Blog Post

Can medical scribes alleviate EHR-related oncologist burnout? It's complicated.

September 9, 2019

    Across 2018, we partnered with the Association of Community Cancer Centers (ACCC) to conduct our second annual Trending Now in Cancer Care survey. One new topic we covered? The employment of medical scribes.

    Medical scribes relatively rare in cancer programs 

    The use of EHRs is unavoidable for today's clinician's—as are the resulting complaints from providers. In fact, 59% of respondents in our Trending Now in Cancer Care survey report that EHRs have worsened their provider and staff wellbeing, while 69% note that EHRs have lengthened provider and staff workdays. What's more, dealing with the EHR and other administrative tasks is the second-most commonly reported reason for physicians leaving a practice.

    Cancer programs have introduced many strategies to combat provider burnout, but most fail to directly alleviate the burden caused by EHRs. Enter: Medical scribes. Medical scribes specialize in charting physician-patient encounters in real time and can help complete patient documentation—but they're not employed by a majority of cancer programs. Scribes are an additional, and under-researched, staffing expense for cancer programs, which may be why so few of our respondents employ them.

    Independent physician practices are the most likely to employ scribes, with 30% indicating they employ this position. That's compared to 29% of teaching hospitals, 25% of academic medical centers, 16% of non-teaching hospitals, and 0% of freestanding cancer centers.

    Scribes not mitigating the impact of EHRs

    Given that the majority of cancer programs do not employ scribes, it stands to ask: Are they missing out? Our team hypothesized that delegating EHR documentation to scribes would lessen the negative impact of EHRs on providers.

    But, to our surprise, when we asked how EHRs have affected providers and staff, organizations employing scribes were more likely to report that the EHR had a negative impact on length of workday, provider and/or staff wellbeing, and provider-patient interactions during appointments.

    Respondents who employ scribes were more likely to report that the EHR improved provider-patient interactions during appointments (40%) compared to respondents without scribes (25%). However, respondents who employed scribes were also more likely to report that the EHR worsened provider-patient interactions during appointments (46%) compared to respondents without scribes (39%).

    At first blush, these results are surprising, given that they seem to indicate that scribes have little or even a worsening effect on EHRs' impact. However, the Trending Now survey is just one snapshot in time—we don't know when or why scribes were introduced. Additionally, it's important to recognize that only 30 respondents who answered this question employed scribes, giving us a pretty small sample size compared to respondents who do not employ scribes. And of those 30 respondents, private practices were overrepresented compared to the overall respondent pool.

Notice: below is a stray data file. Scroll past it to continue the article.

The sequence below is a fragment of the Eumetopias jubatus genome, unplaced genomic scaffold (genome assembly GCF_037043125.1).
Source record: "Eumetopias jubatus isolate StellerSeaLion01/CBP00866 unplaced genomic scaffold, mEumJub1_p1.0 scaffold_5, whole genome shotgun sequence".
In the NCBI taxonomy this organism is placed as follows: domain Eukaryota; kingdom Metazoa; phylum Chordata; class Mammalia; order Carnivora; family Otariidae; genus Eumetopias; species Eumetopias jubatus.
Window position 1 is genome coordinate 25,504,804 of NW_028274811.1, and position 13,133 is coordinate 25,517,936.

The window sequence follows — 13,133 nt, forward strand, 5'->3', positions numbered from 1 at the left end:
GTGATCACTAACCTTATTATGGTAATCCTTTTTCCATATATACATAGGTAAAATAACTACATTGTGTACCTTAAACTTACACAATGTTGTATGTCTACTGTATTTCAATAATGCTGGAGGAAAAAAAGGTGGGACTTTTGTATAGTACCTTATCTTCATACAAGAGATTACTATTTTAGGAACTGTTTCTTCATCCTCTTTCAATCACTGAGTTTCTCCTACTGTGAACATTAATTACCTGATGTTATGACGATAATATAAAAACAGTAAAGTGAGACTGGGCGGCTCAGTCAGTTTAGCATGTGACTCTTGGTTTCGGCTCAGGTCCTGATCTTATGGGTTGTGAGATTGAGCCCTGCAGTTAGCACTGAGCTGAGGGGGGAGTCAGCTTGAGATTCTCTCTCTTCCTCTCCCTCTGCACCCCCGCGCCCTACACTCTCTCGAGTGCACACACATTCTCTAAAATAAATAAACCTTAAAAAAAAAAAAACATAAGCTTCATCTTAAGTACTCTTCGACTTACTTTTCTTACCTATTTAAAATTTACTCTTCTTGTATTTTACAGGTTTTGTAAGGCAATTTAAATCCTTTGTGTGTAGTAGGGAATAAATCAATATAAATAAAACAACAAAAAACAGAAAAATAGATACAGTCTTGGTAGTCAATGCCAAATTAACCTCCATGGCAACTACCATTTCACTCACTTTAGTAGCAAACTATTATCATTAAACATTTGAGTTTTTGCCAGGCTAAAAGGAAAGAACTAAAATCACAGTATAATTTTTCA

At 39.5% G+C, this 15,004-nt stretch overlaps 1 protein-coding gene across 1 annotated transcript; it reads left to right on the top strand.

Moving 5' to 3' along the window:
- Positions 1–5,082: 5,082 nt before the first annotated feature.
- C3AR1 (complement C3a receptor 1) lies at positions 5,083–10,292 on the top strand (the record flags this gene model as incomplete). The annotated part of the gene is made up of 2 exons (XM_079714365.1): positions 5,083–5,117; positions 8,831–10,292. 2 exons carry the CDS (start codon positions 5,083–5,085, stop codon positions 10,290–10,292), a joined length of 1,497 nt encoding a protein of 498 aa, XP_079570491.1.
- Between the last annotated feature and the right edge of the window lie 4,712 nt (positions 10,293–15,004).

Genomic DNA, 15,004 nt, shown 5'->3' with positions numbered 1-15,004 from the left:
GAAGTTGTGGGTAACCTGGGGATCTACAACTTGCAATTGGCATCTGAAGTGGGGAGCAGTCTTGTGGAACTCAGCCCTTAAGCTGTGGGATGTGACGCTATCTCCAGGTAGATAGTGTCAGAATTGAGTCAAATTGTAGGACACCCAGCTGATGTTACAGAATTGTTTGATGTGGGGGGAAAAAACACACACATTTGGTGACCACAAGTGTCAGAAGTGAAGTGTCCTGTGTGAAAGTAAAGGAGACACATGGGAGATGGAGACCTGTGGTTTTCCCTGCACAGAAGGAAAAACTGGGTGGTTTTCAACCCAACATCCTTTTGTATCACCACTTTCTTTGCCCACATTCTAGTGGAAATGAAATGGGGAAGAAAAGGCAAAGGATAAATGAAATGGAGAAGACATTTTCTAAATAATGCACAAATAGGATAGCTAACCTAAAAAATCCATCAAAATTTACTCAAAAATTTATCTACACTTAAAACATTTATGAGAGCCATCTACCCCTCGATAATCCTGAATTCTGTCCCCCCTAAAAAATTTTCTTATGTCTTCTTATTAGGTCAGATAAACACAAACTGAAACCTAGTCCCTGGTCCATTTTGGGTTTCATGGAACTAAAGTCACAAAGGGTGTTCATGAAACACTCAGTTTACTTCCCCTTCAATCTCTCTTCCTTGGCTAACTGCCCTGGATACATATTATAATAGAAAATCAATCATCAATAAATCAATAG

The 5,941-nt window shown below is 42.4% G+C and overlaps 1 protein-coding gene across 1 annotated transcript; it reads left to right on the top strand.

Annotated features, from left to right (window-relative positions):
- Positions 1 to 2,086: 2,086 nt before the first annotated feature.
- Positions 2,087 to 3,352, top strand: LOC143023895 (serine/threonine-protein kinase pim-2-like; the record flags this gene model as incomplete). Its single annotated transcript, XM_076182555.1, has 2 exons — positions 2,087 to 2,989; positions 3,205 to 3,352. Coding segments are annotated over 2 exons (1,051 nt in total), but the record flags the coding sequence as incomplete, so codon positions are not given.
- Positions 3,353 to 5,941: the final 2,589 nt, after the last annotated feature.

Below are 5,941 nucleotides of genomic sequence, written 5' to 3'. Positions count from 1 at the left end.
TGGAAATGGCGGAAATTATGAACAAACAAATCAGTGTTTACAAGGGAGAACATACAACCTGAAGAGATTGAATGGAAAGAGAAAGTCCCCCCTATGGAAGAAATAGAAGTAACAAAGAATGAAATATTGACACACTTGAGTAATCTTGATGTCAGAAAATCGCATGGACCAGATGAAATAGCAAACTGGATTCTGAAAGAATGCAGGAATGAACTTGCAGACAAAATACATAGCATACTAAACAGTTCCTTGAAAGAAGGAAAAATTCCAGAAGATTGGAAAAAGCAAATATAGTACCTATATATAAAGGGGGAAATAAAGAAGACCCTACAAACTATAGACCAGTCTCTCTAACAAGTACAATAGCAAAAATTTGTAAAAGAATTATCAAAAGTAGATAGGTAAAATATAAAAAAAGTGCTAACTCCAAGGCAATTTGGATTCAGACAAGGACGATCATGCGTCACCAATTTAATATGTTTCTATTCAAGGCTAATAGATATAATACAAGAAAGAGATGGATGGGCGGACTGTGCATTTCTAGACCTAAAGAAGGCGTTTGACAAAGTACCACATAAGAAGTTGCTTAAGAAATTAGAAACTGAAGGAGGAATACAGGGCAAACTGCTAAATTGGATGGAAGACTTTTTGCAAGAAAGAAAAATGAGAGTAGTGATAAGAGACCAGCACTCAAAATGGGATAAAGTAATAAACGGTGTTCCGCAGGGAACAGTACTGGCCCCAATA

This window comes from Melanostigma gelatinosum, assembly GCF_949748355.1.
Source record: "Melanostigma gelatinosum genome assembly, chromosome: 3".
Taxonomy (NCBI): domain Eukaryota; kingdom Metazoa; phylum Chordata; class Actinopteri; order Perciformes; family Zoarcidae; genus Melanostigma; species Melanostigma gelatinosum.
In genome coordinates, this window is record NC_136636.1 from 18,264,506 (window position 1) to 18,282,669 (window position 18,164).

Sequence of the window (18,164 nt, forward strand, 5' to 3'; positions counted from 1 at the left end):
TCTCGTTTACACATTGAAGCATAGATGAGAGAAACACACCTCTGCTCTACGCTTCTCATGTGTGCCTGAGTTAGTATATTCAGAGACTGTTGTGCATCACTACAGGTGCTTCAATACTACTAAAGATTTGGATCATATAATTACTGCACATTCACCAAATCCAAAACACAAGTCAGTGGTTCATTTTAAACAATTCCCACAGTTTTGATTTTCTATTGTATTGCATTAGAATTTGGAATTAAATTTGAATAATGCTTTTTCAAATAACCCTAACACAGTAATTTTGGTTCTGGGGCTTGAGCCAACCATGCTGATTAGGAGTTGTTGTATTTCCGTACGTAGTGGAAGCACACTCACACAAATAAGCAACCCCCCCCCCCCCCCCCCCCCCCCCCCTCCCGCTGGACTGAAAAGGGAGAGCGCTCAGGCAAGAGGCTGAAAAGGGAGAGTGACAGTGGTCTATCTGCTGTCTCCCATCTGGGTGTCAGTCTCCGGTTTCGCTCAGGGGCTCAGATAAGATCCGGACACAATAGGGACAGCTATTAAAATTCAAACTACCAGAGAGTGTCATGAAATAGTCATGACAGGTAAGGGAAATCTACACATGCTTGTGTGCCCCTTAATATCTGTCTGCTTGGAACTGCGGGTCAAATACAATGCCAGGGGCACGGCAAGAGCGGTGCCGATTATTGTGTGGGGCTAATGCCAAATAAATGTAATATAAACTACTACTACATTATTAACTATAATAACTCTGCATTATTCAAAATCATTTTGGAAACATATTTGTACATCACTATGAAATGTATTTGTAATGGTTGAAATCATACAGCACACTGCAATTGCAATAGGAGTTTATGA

Mixed impact of scribes on physician turnover

    We also asked respondents about their level of physician turnover and the reasons for that turnover. The majority of respondents (67%) reported some level of turnover. Based on the results, scribes do not appear to lessen the likelihood of turnover: 78% of programs employing scribes reported turnover, compared to 64% of programs without scribes.

    However, the reasons for that turnover differ. Programs with scribes are less likely to report that physicians left because of too many bureaucratic tasks (25%) compared to programs without scribes (29%).

    Physicians burdened by heavy workflows, with and without scribes

    Several factors contribute to provider and staff burnout, and we thought the assistance of scribes could potentially alleviate issues like heavy workloads or decreased focus on patient care.

    We asked survey respondents about nine potential issues that their providers might express concern about on a typical day. Cancer programs with scribes reported their physicians expressing concern about a majority of issues at a higher rate than programs without scribes.

    Nearly all cancer programs employing scribes (96%) reported that their physicians expressed concern about heavy workloads, compared to 81% of programs that do not employ scribes. 

    These results don't tell us if scribes are somehow adding to physician workload or if they were brought on recently to try and address heavy workloads. While we don't have a definitive answer on the value of scribes, these results drive home the need for more research on their role in cancer centers.

    Cancer programs should think carefully before making the decision to invest in scribes and consider the unique circumstances of their providers. If it does seem like the right call for your cancer program, take the time to measure things like provider burnout and turnover before and after introducing scribes to make sure you're getting an accurate sense of the ROI.

    In addition, consider the three keys to scribe deployment identified by Advisory Board's Medical Group Strategy Council:

    1. Understand the clear cases for scribes;

    2. Consider outsourcing, which is likely the cheaper option; and

    3. Make sure physicians are willing to modify their workflows.

    Want more? Continue reading with "Medical scribes: When they're worth it."


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